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Joseph, Lawyer
Category: California Employment Law
Satisfied Customers: 5299
Experience:  Extensive experience representing employees and management
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Hi Joseph, I have a live in caregiver employed through my

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Hi Joseph,
I have a live in caregiver employed through my non medical agency, and he wants to work for 2 weeks straight and wants to take his days off 2 days in a month. Both he and my client agree but my question is, would it incur OT hours if we do that? If my caregiver waives his days off and decides to work instead, is he entitled to OT? Please enlighten me, thanks, XXXXX XXXXX appreciate your help.

Hello and welcome to JustAnswer.

I'm sorry to hear about your situation and hope I can help.

My goal is to provide you with excellent service today.

The answer to your question would depend on whether or not the employee is exempt from overtime under California law.

Caregivers are not eligible for overtime pay if they fall within the “personal attendant” exemption. To be exempt from overtime a caregiver or nurse must spend the majority of their time supervising, feeding, dressing someone, administering medications, bathing someone, bathroom assistance, trips to doctors and shopping for groceries and personal items.

Only if a caregiver or nurse spends more than 20% of their time performing duties which are not strictly caregiver duties, mainly housekeeping duties, are they entitled to overtime wages.

So, as long as the caregiver is spending 80 percent or more of his or her time doing the above duties (and less than 20 percent of his time doing housekeeping or other duties) he is not entitled to overtime, regardless of how many days he works in a row without a break.

I hope the above information is helpful.

Please let me know if you have any follow up or clarifying questions as I want to ensure that you are completely satisfied with my service.

If not, please remember to rate my answer positively so I get paid for my work.

Thanks and best of luck!
Joseph and other California Employment Law Specialists are ready to help you
Customer: replied 3 years ago.
I am confused because although it is under personal attendant exemption, it is still indicated that live in caregivers should only work 5 days in a week...and the 6th and 7th week should be paid time and a half. I looked it up under wage order 15. Is it the same as wage order 5?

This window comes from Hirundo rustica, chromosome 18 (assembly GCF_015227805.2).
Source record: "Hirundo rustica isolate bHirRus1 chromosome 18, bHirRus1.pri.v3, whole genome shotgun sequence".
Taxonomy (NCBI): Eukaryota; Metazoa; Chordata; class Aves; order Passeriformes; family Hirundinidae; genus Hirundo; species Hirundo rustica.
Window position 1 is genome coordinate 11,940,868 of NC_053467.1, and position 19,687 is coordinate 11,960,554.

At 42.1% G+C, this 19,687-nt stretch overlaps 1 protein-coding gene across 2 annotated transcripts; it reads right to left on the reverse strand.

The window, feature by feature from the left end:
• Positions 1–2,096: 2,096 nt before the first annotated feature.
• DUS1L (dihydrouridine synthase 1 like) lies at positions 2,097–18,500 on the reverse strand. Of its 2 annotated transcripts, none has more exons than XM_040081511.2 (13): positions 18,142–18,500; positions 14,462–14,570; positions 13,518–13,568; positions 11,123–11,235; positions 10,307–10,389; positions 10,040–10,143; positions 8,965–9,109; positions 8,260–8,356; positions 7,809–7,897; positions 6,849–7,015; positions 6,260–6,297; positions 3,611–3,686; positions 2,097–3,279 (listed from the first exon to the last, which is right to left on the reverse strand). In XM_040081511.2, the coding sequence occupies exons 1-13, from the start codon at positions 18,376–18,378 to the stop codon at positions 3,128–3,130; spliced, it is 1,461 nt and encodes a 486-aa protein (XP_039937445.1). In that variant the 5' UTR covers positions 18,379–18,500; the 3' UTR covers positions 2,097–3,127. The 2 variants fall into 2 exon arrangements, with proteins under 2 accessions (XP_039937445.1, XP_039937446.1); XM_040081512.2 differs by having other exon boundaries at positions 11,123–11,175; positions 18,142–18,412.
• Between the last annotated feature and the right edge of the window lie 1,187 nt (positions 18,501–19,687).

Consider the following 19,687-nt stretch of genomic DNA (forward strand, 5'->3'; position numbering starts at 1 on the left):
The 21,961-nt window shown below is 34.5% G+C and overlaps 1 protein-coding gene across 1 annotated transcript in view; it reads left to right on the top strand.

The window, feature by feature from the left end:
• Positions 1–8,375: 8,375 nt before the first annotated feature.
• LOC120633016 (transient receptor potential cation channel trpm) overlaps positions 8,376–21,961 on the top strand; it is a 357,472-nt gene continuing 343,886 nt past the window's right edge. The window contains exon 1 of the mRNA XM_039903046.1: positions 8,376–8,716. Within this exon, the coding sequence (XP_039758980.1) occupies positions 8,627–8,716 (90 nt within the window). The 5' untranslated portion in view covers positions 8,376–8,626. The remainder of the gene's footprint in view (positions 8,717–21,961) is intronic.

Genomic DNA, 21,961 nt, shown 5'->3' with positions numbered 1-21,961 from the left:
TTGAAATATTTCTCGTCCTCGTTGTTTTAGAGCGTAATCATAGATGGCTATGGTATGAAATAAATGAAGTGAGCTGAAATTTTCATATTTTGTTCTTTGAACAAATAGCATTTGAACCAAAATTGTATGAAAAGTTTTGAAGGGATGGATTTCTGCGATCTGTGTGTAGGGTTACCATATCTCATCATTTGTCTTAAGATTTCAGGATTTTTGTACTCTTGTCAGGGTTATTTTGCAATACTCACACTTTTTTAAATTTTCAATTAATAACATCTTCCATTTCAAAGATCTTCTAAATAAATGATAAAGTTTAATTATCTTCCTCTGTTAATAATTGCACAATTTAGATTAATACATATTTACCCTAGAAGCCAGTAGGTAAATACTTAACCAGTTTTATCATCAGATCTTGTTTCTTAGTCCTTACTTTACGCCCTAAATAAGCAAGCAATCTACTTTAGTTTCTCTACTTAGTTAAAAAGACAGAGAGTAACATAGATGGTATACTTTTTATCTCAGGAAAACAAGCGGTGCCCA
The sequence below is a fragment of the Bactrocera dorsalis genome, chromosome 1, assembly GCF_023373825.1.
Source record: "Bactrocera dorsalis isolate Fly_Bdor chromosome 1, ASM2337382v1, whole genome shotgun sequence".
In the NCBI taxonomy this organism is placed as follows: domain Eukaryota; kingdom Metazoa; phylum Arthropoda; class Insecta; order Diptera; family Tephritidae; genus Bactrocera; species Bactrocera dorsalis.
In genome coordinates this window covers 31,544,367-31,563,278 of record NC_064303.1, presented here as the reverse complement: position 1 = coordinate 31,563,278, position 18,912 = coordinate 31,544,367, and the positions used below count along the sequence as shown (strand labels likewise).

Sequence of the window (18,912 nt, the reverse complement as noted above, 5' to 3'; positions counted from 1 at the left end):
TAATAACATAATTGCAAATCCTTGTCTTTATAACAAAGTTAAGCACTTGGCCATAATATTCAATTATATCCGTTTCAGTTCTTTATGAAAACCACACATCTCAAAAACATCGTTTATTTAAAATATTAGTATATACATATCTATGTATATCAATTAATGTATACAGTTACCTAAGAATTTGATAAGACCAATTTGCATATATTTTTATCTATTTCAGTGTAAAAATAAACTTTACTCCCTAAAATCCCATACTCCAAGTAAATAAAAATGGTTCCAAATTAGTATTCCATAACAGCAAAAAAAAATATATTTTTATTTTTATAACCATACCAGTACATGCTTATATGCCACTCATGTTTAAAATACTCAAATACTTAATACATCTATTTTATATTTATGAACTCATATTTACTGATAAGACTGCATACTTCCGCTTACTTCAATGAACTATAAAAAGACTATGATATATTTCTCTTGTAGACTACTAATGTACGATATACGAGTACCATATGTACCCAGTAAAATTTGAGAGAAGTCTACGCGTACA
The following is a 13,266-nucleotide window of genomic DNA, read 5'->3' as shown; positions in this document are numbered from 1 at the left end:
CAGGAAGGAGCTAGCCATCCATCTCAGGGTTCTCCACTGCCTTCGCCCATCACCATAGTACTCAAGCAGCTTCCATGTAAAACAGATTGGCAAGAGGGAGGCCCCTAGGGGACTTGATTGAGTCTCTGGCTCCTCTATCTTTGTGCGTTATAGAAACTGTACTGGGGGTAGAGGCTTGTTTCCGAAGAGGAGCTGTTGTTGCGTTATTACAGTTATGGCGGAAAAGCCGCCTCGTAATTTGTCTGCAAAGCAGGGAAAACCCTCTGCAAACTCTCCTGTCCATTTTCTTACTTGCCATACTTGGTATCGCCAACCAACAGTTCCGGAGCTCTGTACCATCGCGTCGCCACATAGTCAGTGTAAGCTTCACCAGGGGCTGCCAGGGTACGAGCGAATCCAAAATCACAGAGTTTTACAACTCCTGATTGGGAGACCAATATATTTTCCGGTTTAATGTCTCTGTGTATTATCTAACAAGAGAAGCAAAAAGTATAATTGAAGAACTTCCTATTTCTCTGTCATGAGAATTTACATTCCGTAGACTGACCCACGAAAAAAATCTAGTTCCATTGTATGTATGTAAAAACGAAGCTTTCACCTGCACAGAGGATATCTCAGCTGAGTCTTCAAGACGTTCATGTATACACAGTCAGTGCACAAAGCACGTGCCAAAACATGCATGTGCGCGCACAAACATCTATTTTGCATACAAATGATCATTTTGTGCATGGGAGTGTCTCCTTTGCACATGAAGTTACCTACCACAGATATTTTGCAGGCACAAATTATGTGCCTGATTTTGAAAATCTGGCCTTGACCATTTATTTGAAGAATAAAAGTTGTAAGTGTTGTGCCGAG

Thank you for your previous reply, but that was what I was trying to clarify.
Hello Jackie,

IWC 15 doesn't state that 'personal attendants' need to be paid time-and-a-half. That is for live-in employees, who are NOT personal attendants. (There are special rules for them distinct from non live-in employees).

Personal attendants are completely exempt from overtime law.

See this excerpt from The California Legal Recorder:

If you are hiring a caregiver for a private residence (either yours or your elders), Wage Order 15-2001
usually applies. The next inquiry is whether or not the caregiver qualifies as a "personal attendant" under
that wage order. Personal attendants must be paid at least minimum wage but are exempt from overtime
pay and most other provisions of Wage Order 15-2001. A personal attendant under Wage Order 15-2001
can either be employed directly by the householder or by "a third party employer recognized in the health
care industry to work in a private household," such as a home health agency.
To qualify as a personal attendant, the employee must not spend more than 20 percent of total hours
worked on duties other than supervising, feeding, or dressing the elder. If the caregiver spends more than
20 percent of her time on general housekeeping duties, she is most likely not a personal attendant and is
entitled to overtime, meal and rest breaks, and other protections of Wage Order 15-2001. The
determination that a worker is a personal attendant is a fact-intensive inquiry.
Even if the caregiver is a personal attendant excluded from overtime rules, the worker must be paid for all
hours that she is under your control, whether or not she is at all times performing work duties. This means
that the worker must be paid at her regular hourly rate for all hours she is required to remain at the
residence. A live-in personal attendant, who must be "on call" 24 hours a day, must be paid for all 24
If the worker is not a personal attendant, overtime rules vary depending on whether the caregiver is a
"live-in" or not. A "live-in" caregiver, who is not a personal attendant, is entitled to 12 consecutive hours
off duty within every 24-hour period, and to three (nonconsecutive) hours off duty during her 12-hour work
shift. In other words, she has a nine-hour workday. For any hours beyond nine, she receives 1 1/2 times
her hourly rate. If she works on the sixth or seventh day in the workweek, she is entitled to 1 1/2 times her
hourly rate for the first nine hours and double time after nine hours.

I hope this helps clear up your confusion.
Customer: replied 3 years ago.
Thank you very much for clarifying this issue. I appreciate it.

No problem; happy to help!

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